Famous Faces

The North East of Scotland has produced, and been home to, some truly inspirational men and women. Pioneers, adventurers, inventors, the fine folk of the North East have trail blazed their way across Scotland, Britain and the World.

Beginning in Aberdeenshire, we've selected just a handful of these heroes and heroines to celebrate over the course of the year. Each month, the spotlight will fall on a new individual. Some are 'weel-kent faces' but others you may not have heard of before - you may be surprised by what you read!


Find out more about the 2017 Year of History, Heritage and Archaeology in Aberdeenshire.  

Banff and Buchan

General Hugh Mercer (1726 - 1777)

General Hugh Mercer

Born in 1726 in Pitsligo, Aberdeenshire, Hugh Mercer was the son of William Mercer, Minister to the local parish. He studied at Marischal College in Aberdeen, before joining the Jacobite forces as a surgeon. Following their defeat at the Battle of Culloden in April 1746 he fled to Pennsylvania in the American Colonies.

Mercer became a frontier doctor, later volunteering to fight in the ‘Seven Year’s War’ from 1754 to 1763 where he rose to the rank of Lieutenant Colonel and served with George Washington.

After the war he moved to Fredericksburg, Virginia and opened an apothecary business. One of his patients was Mary Ball Washington, George Washington’s mother. The apothecary still stands today as a museum.

He volunteered again as a Patriot against the British Crown in the American Revolutionary War, and was promoted to Brigadier General on June 1776 by George Washington. On the 3rd January 1777, during the Battle of Princeton, while he was holding off the British, Mercer was unhorsed and attacked, suffering serious injuries. He was rescued by Washington but died of his wounds on the 12th January 1777. He was buried in Christ Church with full military honours.

Through Mercer’s courage and sacrifice, Washington was able to proceed into Princeton and defeat the British forces, thereby regaining support. Most of Washington's army re-enlisted, the French finally approved arms and supplies to the Americans, and the British pulled their forces back to New York. It was a key turning point in the war. Today, Hugh Mercer is viewed as a hero of the American Revolution with numerous monuments to his bravery and legacy.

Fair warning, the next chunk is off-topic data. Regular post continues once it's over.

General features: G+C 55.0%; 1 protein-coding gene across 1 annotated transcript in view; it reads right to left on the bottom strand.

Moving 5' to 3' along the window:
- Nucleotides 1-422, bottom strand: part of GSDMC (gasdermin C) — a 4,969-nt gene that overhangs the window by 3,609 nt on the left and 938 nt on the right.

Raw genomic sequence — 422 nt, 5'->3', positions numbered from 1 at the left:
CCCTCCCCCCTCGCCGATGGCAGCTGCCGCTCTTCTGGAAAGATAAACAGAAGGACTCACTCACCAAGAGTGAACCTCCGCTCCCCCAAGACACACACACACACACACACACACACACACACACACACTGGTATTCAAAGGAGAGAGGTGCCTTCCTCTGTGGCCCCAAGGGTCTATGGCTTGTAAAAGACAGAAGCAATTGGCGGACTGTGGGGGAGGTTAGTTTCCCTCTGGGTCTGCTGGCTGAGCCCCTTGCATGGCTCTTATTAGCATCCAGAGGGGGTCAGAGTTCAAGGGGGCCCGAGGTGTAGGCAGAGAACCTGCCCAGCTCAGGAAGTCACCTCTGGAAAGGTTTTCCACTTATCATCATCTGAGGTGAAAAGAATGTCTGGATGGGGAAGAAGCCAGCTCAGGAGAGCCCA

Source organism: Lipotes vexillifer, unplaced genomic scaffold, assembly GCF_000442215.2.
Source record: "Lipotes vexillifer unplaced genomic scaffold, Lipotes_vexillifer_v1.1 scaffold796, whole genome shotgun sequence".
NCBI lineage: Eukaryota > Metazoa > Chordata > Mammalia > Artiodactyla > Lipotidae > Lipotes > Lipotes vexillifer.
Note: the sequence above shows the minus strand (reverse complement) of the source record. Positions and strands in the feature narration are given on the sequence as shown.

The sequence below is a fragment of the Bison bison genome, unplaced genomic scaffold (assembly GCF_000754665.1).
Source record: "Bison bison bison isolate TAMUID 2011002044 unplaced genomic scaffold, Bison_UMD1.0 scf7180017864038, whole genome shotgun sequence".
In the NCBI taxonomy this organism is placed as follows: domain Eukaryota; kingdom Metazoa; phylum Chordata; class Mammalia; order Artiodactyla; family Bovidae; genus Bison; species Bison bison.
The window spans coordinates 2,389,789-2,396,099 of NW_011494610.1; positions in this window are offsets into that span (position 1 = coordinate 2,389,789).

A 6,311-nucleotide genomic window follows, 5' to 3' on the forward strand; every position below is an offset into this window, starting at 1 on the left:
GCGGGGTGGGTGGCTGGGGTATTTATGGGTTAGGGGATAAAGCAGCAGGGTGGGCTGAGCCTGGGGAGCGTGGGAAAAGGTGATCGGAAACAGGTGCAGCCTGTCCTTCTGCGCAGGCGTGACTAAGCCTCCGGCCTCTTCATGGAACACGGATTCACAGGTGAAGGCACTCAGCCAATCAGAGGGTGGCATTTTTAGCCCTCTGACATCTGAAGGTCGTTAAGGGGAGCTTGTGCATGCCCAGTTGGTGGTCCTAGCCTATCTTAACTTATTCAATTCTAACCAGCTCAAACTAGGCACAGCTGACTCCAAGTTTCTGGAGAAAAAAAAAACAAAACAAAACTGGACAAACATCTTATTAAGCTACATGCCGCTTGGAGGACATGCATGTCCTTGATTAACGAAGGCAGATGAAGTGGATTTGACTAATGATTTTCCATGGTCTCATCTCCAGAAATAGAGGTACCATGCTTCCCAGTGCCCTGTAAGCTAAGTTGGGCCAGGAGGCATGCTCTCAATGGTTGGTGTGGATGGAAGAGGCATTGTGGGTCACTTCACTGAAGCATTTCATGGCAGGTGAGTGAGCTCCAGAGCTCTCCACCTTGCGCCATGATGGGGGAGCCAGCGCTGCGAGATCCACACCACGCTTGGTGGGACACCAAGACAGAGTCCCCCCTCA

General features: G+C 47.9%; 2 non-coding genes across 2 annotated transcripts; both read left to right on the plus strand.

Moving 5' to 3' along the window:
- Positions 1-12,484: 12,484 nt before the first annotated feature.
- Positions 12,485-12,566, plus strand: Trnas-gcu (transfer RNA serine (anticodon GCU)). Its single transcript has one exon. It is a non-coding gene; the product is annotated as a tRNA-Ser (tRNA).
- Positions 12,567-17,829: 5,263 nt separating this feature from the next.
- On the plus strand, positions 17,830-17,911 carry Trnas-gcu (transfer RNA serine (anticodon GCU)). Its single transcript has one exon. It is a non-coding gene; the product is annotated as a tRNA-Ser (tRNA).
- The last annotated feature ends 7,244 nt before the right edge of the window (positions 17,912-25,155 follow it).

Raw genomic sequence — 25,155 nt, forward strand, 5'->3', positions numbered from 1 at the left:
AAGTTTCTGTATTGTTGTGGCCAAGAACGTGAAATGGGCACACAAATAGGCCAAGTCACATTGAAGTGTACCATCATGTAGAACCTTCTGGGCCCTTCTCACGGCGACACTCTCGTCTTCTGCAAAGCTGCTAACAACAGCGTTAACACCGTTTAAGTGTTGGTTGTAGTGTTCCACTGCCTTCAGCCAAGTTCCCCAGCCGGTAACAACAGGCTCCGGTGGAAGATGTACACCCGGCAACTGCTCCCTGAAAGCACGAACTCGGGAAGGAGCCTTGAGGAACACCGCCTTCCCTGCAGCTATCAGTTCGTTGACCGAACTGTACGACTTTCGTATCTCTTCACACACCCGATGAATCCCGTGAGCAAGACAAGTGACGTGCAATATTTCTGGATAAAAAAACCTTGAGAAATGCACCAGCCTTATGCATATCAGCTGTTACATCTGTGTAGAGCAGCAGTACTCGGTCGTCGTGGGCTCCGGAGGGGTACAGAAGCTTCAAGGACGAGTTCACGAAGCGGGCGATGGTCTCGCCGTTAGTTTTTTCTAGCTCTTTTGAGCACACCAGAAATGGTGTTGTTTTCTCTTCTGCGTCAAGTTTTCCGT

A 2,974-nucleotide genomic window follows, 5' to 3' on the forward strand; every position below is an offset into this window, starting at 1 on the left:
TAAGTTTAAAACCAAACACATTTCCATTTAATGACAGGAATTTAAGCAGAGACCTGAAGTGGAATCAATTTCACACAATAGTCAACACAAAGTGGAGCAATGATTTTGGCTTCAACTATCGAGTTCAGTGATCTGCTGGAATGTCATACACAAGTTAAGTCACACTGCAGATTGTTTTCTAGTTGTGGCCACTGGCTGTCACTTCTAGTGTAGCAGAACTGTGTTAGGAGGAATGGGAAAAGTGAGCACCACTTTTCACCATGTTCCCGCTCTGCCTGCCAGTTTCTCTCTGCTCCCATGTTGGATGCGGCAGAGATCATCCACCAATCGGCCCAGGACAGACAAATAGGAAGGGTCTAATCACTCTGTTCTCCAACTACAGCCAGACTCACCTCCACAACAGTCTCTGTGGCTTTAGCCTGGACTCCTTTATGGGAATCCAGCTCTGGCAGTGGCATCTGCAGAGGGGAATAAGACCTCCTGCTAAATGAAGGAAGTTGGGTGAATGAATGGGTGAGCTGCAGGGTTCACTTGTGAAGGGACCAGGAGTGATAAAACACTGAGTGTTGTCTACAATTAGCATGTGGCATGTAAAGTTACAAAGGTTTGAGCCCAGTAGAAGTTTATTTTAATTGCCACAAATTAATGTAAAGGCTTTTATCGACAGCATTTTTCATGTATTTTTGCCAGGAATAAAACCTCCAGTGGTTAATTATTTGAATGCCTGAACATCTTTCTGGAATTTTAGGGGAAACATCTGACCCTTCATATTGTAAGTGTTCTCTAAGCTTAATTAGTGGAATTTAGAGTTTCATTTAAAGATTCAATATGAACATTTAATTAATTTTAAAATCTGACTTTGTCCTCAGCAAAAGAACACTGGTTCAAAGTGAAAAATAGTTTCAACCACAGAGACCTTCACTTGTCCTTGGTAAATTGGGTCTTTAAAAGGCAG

Back to top



Dame Maria Matilda Gordon (nee Ogilvie) (1864 - 1939)

Dame Maria Gordon

Born in Monymusk in 1864, the eldest daughter of Reverend Alexander Ogilvie, headmaster of Robert Gordons College in Aberdeen, Dame Maria Gordon was a prolific and pioneering geologist and champion of equal rights for women.

She studied variously in Edinburgh and London, receiving a BSc in 1890 from University College London, with a gold medal in zoology and comparative anatomy, and in 1893 she became the first woman to win the London University degree of Doctor for original research in natural science. She continued her geological studies at the University of Munich, becoming the first woman to gain a PhD from there in 1900, with distinction in geology, palaeontology, and zoology. In the meantime she had married an Aberdeen physician, Dr John Gordon, later having three children, all of whom often joined her on field trips to the Dolomites. However, marriage and family life did not prevent her from continuing with her research.

Maria Gordon specialised in the study of fossil corals, produced the definitive work on the geology of the Dolomites, and earned wide professional acclaim as well as the Lyell medal from the London Geological Society. Over the years, she published more than 30 original papers on the geology of the South Tyrol region. She was also was one of the first geologists to show that the limestone peaks in that region were formed by movements of the Earth's crust. She has been called the most productive female field geologist of her era, and in recognition of her work a new fossil fern genus, discovered in Triassic sediments of the Dolomites, was named after her in 2000 (Gordonopteris lorigae).

As well as her extensive scientific career, she was also a supporter and campaigner for the rights and equality of children and women, and in 1935 was honoured with a DBE and an LLD from Edinburgh University for her work concerning the welfare of women. She died in London in 1939, and her ashes were interred at Allenvale cemetery, Aberdeen.

Back to top


Help us improve